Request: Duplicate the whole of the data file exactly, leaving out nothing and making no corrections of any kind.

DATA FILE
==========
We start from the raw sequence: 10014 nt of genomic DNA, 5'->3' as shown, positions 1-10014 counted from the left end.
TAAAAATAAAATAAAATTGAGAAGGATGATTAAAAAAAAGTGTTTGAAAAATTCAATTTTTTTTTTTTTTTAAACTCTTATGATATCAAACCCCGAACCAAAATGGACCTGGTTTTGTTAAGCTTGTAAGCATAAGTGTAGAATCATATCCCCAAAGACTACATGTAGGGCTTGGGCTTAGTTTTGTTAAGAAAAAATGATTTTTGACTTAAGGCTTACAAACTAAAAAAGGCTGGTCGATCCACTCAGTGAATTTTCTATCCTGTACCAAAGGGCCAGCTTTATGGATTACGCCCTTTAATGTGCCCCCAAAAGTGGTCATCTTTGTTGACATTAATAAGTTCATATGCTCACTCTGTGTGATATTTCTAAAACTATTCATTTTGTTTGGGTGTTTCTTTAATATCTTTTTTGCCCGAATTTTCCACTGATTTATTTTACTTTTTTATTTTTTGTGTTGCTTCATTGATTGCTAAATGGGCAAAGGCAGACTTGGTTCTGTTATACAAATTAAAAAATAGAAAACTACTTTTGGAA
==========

We start from the raw sequence: 10014 nt of genomic DNA, 5'->3' as shown, positions 1-10014 counted from the left end.
TAAAAATAAAATAAAATTGAGAAGGATGATTAAAAAAAAGTGTTTGAAAAATTCAATTTTTTTTTTTTTTTAAACTCTTATGATATCAAACCCCGAACCAAAATGGACCTGGTTTTGTTAAGCTTGTAAGCATAAGTGTAGAATCATATCCCCAAAGACTACATGTAGGGCTTGGGCTTAGTTTTGTTAAGAAAAAATGATTTTTGACTTAAGGCTTACAAACTAAAAAAGGCTGGTCGATCCACTCAGTGAATTTTCTATCCTGTACCAAAGGGCCAGCTTTATGGATTACGCCCTTTAATGTGCCCCCAAAAGTGGTCATCTTTGTTGACATTAATAAGTTCATATGCTCACTCTGTGTGATATTTCTAAAACTATTCATTTTGTTTGGGTGTTTCTTTAATATCTTTTTTGCCCGAATTTTCCACTGATTTATTTTACTTTTTTATTTTTTGTGTTGCTTCATTGATTGCTAAATGGGCAAAGGCAGACTTGGTTCTGTTATACAAATTAAAAAATAGAAAACTACTTTTGGAA